Diver Alert Networks educates Local dive instructors

Friday, June 3rd, 2016

The Hyperbaric Chamber adjacent to the Ambergris Hopes Clinic conducted a valuable presentation to several dive instructors on the island on Wednesday, May 25th. Held at the San Pedro Lions Den, the lecture covered two important topics: Guidance on case reviews which dealt with identifying dive related injuries and marine life toxinology. Attendees learned much about the different poisonous marine species they are exposed to every time they go to sea.
Leading the presentation was Director of Medical Programs Matias Nochetto of Diver Alert Networks (DAN) who explained about the importance of knowing the different symptoms a patient may develop during and after a diving session. “It is important to be able to recognize when someone has decompression illness and when the patient does not,” said Nochetto. Putting a patient inside a chamber without knowing exactly what is wrong can be damaging. For example, if someone has punctured lungs, placing him inside the chamber, can be fatal.” Nochetto indicated that when air is leaking from the lungs, it can be noticeable in certain areas of the body, as air bubbles would appear underneath the surface of the skin. Another important observation to keep in mind, according to Nochetto, is to know under which conditions the diver became ill. This includes the length of diving, the depth, and the experience of the individual in this water sport.22 DAN Dive Saftey Trainings-2
The lecture also spoke at length of Marine Toxinology. According to the presenter, even though the sea is an immense place full with natural beauty, it also contains poisonous organisms that may not look harmful. Nochetto pointed out the different culprits divers should try and stay away from, and what different treatments they should apply to their guests in case they have an encounter with one of these poisonous creatures. “Depending on the poisonous creature, you should know how fast your guest will need to be treated and in the worst case scenario evacuated to the nearest medical centre,” he said. “A traditional method used when being stung by a poisonous animal is to let the wound bleed, so some of the venom can be drain out. Applying heat to the affected area helps before an anti-venom can be applied. It is important to know what to do, identify what type of creature it is, what assistance can be rendered onsite, and at the same time provide the doctors at the medical centre with information on the marine creature so they can also be informed of the type of venom the person has been infected with.” Nochetto added that Lionfish are some of the least poisonous marine creatures divers should be concerned of. “Besides the Lionfish, Scorpion fish and jelly fishes, the stonefish is what everyone should avoid at all costs. This fish is very dangerous and its venom is even fatal to humans,” said Nochetto. It is hard to see this fish and swimmers may not notice it, leading to inadvertently stepping on one of them, which will then trigger a sting. The amount of venom injected into the victim will be proportional to the amount of pressure applied to it.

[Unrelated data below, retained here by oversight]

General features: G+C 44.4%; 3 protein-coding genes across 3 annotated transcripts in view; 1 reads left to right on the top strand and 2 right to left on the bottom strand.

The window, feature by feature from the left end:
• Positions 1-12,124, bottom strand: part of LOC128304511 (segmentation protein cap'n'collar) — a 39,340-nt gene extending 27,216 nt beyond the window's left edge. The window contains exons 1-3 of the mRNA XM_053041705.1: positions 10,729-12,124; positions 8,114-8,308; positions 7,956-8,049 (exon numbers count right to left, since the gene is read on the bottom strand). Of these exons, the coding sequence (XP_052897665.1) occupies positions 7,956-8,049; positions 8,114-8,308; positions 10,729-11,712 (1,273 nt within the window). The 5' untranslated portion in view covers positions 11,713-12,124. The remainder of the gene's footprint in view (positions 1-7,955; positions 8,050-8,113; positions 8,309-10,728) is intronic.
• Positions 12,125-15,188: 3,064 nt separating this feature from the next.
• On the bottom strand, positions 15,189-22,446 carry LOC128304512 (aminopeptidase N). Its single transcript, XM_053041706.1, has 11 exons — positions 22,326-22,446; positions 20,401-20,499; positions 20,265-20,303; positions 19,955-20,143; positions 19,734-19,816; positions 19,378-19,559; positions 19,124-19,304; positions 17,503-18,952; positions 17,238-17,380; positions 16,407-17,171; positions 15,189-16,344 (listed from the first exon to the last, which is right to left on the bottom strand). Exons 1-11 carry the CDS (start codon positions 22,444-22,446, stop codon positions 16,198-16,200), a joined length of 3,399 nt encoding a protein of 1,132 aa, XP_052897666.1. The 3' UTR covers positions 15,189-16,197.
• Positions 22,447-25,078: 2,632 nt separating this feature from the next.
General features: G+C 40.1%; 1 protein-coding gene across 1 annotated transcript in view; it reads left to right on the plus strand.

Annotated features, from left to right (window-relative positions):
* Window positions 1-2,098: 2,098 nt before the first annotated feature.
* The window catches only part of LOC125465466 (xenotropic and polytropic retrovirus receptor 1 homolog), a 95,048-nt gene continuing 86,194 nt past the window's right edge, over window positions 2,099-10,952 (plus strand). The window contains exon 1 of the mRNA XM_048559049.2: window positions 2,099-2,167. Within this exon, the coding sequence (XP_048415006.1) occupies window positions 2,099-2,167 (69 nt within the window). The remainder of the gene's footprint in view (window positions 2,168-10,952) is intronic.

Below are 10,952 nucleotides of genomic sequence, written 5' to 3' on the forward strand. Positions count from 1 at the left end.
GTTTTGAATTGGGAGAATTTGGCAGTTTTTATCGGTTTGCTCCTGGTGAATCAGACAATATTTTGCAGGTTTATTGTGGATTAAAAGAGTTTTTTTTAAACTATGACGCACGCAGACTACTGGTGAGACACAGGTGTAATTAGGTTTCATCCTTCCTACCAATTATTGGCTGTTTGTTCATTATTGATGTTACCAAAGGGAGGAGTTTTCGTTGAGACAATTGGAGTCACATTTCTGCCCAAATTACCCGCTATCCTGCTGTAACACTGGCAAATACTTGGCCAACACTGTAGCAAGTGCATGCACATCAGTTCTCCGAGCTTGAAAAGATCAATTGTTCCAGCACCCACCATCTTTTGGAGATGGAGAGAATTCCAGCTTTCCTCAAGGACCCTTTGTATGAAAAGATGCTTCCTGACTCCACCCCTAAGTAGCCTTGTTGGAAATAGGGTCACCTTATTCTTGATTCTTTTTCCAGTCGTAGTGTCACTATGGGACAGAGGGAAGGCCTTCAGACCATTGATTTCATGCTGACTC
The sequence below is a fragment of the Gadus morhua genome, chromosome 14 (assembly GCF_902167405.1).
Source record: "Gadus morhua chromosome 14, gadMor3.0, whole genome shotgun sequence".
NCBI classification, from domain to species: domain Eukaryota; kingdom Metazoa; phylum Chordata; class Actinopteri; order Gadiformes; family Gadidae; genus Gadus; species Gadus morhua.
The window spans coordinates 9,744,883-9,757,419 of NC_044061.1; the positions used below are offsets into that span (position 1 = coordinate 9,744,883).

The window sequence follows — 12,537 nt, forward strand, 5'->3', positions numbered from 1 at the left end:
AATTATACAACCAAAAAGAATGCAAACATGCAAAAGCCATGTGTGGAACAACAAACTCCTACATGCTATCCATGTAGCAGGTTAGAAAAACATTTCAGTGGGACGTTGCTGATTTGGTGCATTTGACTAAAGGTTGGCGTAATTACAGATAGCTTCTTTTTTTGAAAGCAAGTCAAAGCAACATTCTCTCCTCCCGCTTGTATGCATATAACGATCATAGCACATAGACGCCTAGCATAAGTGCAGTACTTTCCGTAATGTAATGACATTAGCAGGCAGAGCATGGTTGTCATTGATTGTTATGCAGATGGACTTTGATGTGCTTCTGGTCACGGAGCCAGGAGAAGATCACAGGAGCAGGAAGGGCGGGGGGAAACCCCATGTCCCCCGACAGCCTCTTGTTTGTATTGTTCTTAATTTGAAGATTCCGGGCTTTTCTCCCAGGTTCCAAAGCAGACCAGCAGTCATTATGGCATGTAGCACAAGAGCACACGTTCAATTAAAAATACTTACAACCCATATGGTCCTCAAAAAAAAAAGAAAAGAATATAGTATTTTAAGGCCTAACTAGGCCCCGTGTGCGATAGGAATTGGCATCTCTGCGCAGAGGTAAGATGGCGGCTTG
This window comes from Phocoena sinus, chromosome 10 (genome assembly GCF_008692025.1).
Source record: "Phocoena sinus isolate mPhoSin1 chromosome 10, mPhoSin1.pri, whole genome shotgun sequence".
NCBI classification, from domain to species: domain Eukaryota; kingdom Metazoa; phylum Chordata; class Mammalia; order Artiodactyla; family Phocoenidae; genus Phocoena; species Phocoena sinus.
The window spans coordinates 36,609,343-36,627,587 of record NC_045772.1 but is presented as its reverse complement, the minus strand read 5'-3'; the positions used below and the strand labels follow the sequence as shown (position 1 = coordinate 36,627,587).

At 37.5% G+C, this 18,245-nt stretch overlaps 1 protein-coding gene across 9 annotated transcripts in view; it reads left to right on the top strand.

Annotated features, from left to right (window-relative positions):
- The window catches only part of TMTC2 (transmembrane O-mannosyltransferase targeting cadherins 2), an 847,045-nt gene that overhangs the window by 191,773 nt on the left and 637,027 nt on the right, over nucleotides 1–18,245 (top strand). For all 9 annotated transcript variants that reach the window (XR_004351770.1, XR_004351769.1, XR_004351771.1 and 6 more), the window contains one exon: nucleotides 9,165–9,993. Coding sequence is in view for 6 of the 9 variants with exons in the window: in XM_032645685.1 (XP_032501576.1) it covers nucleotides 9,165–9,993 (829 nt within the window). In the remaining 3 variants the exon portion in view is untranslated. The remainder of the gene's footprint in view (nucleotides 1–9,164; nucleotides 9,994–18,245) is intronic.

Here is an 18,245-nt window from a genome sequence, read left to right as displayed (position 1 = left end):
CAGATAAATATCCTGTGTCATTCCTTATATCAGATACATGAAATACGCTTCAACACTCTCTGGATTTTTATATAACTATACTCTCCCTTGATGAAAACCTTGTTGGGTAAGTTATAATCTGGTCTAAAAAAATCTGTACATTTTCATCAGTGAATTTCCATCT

It is recommended that dive instructors always be well acquainted with the different marine life in and around the areas they usually take their guests for diving. By familiarizing themselves with the surroundings, they will minimize the risk of a painful encounter with one of these dangerous marine creatures.22 DAN Dive Saftey Trainings-1
The chamber is located next to Ambergris Hopes Clinic, and operated by Dr. Daniel Gonzalez, one of the few certified doctors in diving medicine in the country.
In times of emergencies, the first point of contact suggested is DAN’s hotline which is +1-919-648-9111 which will provide the appropriate information and advice on what to do, and alert the personnel at the chamber for a quick response. For emergencies, the Hyperbaric Chamber in San Pedro can be also contacted directly at 226-2660.

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